If you love cracking open a local lager that’s been brewed with an artisan’s touch, Utah is a pretty great place to live. Especially recently. Today our state is home to more than 30 craft breweries. Amazing, right? Now consider this: Two-thirds of them opened in the last five years alone. Even if you’re not a beer fan yourself — just a Utahn who wants to see our economy thrive — you can likely appreciate this surging industry.
Dreams, life savings, sweat — they’ve all been put on the line to grow businesses that create jobs, revive neighborhoods, give people a place to connect and elevate our state’s food and beverage culture. Utah’s intrepid, homegrown brewers are finding success in not just our large population centers where you might expect. They’re flourishing in smaller towns, suburbs and tourism areas — even as many navigate their companies through their early years.
That’s why it’s been so heartbreaking to hear their worried voices these past few weeks. Suddenly and unexpectedly, Utah’s brewers are struggling to maintain their hard-won momentum. For some, the focus is shifting to finding ways to stay afloat.
Last week, a new brewery, eager to launch, abruptly had to postpone its grand opening. Across the state, beer — a perishable food item best served fresh and cold — is waiting on pallets, unable to be sold because distribution channels to bars and restaurants have completely dried up. A number of breweries have had to lay off employees with plans to rehire them at a later date. Meanwhile, breweries with a restaurant side of their business are pivoting to food delivery and pickup options to boost sales now that dining areas are temporarily closed.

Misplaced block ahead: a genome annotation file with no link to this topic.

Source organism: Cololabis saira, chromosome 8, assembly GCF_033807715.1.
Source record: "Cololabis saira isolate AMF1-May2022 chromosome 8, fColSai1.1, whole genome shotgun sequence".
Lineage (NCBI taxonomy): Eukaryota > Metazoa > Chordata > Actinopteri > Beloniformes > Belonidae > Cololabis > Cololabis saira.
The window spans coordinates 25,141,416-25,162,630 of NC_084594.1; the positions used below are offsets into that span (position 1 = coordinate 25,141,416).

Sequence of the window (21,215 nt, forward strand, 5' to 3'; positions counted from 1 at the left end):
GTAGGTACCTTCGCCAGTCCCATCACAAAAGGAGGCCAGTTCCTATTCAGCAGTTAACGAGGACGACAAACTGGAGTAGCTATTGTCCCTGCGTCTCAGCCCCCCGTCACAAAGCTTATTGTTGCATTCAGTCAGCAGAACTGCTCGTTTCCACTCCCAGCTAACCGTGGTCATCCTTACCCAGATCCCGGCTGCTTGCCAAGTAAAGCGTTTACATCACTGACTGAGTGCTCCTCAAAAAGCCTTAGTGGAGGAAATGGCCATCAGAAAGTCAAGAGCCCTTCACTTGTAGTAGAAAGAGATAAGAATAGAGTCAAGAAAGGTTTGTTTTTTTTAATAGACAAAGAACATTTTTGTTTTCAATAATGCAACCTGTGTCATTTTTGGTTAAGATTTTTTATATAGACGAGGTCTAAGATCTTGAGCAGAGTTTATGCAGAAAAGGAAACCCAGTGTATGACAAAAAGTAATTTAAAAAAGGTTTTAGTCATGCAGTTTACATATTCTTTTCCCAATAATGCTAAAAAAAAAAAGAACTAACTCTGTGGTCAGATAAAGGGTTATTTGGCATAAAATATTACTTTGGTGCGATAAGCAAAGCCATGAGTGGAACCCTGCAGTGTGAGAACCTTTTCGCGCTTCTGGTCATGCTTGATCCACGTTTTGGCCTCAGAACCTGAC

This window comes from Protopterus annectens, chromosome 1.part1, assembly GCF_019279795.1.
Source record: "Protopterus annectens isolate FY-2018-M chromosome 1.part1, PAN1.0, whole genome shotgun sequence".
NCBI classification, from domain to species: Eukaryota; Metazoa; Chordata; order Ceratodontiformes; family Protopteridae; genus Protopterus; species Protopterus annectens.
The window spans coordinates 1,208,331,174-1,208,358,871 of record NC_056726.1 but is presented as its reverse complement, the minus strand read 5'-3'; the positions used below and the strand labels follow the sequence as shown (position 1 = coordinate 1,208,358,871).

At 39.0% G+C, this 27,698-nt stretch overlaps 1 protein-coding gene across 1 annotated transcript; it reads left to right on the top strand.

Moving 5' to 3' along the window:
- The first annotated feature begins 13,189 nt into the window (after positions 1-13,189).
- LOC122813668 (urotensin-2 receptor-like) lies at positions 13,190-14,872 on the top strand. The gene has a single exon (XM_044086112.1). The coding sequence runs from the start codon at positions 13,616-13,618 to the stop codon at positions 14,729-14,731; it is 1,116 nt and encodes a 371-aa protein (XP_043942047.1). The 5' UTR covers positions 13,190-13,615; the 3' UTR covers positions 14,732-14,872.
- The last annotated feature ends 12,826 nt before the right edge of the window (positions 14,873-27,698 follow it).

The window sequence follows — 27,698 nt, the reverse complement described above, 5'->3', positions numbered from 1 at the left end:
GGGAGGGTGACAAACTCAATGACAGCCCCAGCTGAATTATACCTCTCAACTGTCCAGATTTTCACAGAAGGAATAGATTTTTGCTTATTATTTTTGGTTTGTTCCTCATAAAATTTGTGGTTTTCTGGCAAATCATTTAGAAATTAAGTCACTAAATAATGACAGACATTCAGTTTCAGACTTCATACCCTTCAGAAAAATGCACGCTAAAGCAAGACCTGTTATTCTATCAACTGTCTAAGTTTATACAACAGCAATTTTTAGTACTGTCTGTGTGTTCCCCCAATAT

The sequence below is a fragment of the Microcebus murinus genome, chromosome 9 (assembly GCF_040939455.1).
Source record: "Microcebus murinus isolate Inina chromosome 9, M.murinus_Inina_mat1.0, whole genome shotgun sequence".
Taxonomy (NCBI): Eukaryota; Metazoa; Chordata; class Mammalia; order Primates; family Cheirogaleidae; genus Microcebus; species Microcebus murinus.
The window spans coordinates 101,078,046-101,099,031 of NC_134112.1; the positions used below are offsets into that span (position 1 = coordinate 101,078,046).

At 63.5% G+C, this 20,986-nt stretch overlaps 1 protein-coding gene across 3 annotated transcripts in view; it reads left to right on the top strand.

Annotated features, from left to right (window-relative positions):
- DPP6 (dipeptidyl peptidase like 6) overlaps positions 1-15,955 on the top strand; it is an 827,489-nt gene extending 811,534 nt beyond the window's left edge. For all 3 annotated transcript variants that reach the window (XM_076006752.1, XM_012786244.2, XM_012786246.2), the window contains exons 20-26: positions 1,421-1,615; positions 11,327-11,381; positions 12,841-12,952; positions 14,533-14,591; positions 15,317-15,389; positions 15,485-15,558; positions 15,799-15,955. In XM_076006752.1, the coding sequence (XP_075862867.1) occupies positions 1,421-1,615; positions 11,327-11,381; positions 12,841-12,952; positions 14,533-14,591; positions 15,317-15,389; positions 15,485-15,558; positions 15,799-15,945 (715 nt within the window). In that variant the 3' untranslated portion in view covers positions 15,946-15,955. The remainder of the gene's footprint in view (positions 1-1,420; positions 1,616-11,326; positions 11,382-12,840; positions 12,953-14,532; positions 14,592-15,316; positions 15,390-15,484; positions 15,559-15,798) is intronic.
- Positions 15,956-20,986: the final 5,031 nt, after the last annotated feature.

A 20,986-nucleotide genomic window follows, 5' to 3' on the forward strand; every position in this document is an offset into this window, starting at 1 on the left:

In the best of times, opening and running a brewery in a state known for its strict liquor laws isn’t easy. Now brewers are contending with an unprecedented public health crisis that could cripple their businesses for months. It’s time to rally around them.
Across the U.S., leaders are implementing outside-the-box thinking, even previously unheard-of strategies, to try to slow the spread of COVID-19. These include social distancing and “stay at home” orders, temporarily shuttering nonessential businesses and sending four-digit checks to about 90 percent of adults in our country. We need to get creative, too, if we’re going to help our brewers weather this storm.
California, for example, has provided emergency regulatory relief in its alcohol code to help breweries get their products to customers in this uncertain time. Utah breweries could benefit from a similar strategy. For example, we could temporarily allow curbside pickup for alcohol sales. Customers could pre-order online or by phone and then complete their transaction at the time of pickup only after their age and identity has been verified. This solution would immediately help breweries get their beer to their customers.
Another way to immediately help breweries is to extend the hours of state-run liquor stores. The Utah Division of Alcoholic Beverage Control recently limited hours in response to the pandemic, and this change is creating barriers for brewers who rely on liquor stores to sell their heavy beers (ABV over 5%). Increased hours would also mean more jobs and earnings for workers in our communities.
This week, the federal stimulus package has created new loans and grants for small businesses to help them survive this troubling, unforeseen situation. Likewise, now is the perfect time for Utah to reduce an excise tax that brewers are required to pay on each barrel they produce. Excise taxes are levied on specific goods like fuel, tobacco and alcohol. Last year, Utah’s beer excise tax per barrel went up 30 cents, a significant increase, especially for smaller brewers. Removing this increase would be a huge relief to brewers during this critical time.
It’s time to be open to change, approach things in new ways, and continue to support these businesses in whatever ways we can. Encourage policymakers to take action now. You can help by purchasing gift cards and merchandise, continuing to buy Utah beer at your favorite breweries, grocery stores and state-run liquor stores and picking up meals curbside or having them delivered.
Let’s act now to reduce the damage to our craft brewing industry, which, in many ways, is long-established, enduring and stable. In other ways, it is brimming with potential but fragile.
Nicole Dicou is the executive director of the Utah Brewers Guild.